Divorce Trials are Expensive Scary Movies.
Helen* and I met recently to prepare for the final pre-trial conference in her divorce.
At that final pretrial conference, the Judge in Helen's case will schedule the matter for trial. So, on a date not so far away from now, if we don't settle Helen's case, we will have a trial.
*I talk about "Helen" a lot. She's not a real person and she's not a real client. She's more like a composite character. I will never reveal an actual conversation that I've had with an actual client. Ever.
As most of my divorce clients know, I love trials. I think my clients deserve that from me, and they get it, along with every last ounce of mental energy that I can possibly pour into preparing for their trials.
And as I tell most of my divorce clients, I'm the only one who will have fun at the trial.
Helen and her ex will not have fun.
While they're not having fun, they will have to spend a lot of time away from work, away from activities they enjoy, and away from the children that they are fighting over.
They will each also be spending all of that time with their own human brains.
Trials are, by definition, a time of uncertainty, because you don't know exactly what the Judge will decide after the trial.
Human brains absolutely hate uncertainty because those brains believe that uncertainty means we might die (even when there is very little chance of that actually happening.)
What this means for Helen and her ex is that, before and during the trial, their brains will be scaring the sh*&!t out of them.
So this trial that Helen and I will participate in will, to Helen, feel a lot like going to a scary movie, except that it's not a movie. It's actually her life.
And, it's the most expensive scary movie Helen and her ex will ever, ever attend.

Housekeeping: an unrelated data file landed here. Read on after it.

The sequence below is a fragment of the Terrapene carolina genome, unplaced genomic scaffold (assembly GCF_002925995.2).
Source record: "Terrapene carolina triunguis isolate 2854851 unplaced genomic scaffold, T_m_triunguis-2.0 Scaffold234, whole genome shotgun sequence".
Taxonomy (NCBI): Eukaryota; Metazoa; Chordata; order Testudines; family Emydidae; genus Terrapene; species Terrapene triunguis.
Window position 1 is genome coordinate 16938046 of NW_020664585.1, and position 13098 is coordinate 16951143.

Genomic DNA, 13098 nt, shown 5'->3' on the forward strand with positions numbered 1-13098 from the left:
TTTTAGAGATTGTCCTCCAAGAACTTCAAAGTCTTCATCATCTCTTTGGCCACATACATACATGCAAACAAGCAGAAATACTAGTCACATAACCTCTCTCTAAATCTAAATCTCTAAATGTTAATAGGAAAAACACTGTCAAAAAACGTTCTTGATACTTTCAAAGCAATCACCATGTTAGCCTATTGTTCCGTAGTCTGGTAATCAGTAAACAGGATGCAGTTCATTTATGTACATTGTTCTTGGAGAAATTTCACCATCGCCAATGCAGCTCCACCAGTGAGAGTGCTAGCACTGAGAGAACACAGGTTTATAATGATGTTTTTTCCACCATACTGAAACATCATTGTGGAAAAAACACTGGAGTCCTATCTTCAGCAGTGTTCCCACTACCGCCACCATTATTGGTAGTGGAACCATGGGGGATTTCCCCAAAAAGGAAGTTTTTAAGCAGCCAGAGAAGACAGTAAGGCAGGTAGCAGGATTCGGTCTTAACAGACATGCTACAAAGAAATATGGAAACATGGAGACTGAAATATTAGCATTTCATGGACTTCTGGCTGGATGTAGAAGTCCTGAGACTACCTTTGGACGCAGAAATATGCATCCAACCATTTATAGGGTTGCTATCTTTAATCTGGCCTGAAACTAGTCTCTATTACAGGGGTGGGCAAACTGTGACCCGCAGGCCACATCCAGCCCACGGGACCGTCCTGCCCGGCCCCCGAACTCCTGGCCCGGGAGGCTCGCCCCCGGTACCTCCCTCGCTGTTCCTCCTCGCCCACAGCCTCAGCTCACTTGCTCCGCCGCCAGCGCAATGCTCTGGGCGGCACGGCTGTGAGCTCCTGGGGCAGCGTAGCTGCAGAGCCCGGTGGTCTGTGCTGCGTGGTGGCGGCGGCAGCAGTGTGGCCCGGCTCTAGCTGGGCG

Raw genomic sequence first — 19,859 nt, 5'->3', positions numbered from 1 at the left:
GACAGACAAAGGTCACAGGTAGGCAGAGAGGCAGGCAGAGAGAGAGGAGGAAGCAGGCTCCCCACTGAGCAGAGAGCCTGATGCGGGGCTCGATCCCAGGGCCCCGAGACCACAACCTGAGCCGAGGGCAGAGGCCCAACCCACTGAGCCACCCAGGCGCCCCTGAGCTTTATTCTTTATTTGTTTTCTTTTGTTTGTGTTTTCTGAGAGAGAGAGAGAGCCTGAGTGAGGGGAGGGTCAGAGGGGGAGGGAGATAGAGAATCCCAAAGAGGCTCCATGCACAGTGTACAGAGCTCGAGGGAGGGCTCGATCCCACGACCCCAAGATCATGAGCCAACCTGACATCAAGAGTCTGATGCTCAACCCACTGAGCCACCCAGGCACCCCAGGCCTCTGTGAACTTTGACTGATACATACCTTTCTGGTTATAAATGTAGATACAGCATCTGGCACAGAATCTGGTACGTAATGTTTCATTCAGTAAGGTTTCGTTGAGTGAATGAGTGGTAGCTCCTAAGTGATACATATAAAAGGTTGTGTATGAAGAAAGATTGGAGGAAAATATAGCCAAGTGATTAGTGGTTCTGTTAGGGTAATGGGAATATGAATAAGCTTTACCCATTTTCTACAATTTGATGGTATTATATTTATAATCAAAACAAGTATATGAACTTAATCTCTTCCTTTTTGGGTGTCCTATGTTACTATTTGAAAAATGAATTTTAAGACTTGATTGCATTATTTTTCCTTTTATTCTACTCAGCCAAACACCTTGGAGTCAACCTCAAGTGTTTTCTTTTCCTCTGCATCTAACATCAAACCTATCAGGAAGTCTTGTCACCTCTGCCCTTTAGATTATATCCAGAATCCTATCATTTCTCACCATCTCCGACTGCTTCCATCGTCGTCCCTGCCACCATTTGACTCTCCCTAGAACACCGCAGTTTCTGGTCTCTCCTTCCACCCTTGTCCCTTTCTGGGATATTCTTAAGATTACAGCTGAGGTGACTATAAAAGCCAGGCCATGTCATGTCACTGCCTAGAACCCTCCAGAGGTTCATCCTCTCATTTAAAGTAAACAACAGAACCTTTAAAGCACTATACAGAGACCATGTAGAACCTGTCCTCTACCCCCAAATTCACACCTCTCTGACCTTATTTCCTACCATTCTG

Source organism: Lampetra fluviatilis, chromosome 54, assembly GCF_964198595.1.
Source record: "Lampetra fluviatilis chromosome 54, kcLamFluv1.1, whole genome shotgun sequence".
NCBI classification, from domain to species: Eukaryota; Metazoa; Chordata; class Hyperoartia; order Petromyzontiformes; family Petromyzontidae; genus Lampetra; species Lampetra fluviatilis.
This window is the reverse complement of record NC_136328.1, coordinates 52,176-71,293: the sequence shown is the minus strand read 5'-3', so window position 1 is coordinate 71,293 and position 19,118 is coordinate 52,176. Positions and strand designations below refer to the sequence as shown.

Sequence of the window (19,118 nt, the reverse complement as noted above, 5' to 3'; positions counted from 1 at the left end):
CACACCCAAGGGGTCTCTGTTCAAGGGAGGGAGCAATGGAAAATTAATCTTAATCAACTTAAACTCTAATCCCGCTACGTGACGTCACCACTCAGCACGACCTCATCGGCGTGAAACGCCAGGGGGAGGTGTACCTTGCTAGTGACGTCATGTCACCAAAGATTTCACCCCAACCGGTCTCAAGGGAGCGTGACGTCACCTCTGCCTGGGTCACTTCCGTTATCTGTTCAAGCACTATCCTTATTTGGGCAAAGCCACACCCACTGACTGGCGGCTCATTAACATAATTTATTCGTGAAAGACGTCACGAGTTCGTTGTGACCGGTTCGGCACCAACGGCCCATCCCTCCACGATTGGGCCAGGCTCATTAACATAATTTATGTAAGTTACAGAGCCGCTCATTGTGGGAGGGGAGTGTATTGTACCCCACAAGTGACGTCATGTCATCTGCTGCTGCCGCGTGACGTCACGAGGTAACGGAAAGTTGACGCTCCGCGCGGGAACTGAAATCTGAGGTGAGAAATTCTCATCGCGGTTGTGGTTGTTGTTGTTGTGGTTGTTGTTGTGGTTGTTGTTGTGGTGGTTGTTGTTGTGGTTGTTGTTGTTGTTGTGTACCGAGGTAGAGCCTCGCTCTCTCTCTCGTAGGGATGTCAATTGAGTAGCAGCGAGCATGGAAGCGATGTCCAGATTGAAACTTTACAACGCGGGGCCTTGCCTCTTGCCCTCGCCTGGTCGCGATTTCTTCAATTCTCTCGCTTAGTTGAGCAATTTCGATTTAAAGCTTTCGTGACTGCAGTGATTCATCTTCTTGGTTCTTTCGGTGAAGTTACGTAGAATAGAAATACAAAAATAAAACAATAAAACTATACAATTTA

Helen won't need to worry about me at her trial. I won't be scared at all. I will have meticulously prepared, have all of my documents and examination outlines ready and, just before her case is called on the morning of her trial, I will exhale. A long, cleansing exhale. The kind that you have when you know that you are 100% ready for the event that is about to begin.
But even though I have over two decades of experience as a divorce lawyer, even with all of that preparation, and even though I won't be afraid, I still won't be able to tell Helen exactly what the judge will decide after the trial is over.
I can advocate for Helen as zealously as the law and the evidence will allow, and I will do that. But I cannot tell Helen exactly what the judge will do after she leaves the courtroom to think about Helen's case.
So that period of time after the trial, while Helen is waiting for the Judge's decision, is the scary sequel to the scary movie.
So here's what I'm going to do while I'm preparing for Helen's trial, the day before Helen's trial, the morning of Helen's trial and even during Helen's trial. . .
I'm going to remind her to focus on what really matters. I'm going to remind her that she always has the ability to make the decision to resolve her divorce by agreement, or to not resolve it by agreement, and that she will have my full support either way.
If her ex makes a new proposal, and I think Helen should consider accepting it, I will tell her that.
If her ex makes a new proposal, and I think Helen should reject it, I'll tell her that also.
But most importantly, I will remind Helen that she is always making a decision, deliberately or not. And the best thing she can do is decide deliberately now, and then have her own back later, no matter what the Judge does.
I will also keep Helen focused on what she is risking, and what she stands to gain, by having a trial. If Helen does not know precisely what those two things are, then I have not done my job well.
Because, after all, Helen is choosing to purchase entrance to this theatre to sit through this movie. She should be very clear on why she has decided to do so.
So now I ask you, friend, are you super clear on why you have not resolved your divorce? Do you understand the precise issues that you are fighting about? What you stand to gain and what you risk by not reaching agreement?
If you do not, then you should be asking your lawyer the above questions.
Because your lawyer should, of course, give you her advice about whether to take a proposal that is on the table or swing for the fence and present the issue to the Judge. Your lawyer should be able to tell you what you have to lose, and what you stand to gain, by going to trial.
Talk to you soon.
Janie Lanza Vowles - Practicing Divorce Lawyer -- Certified Life Coach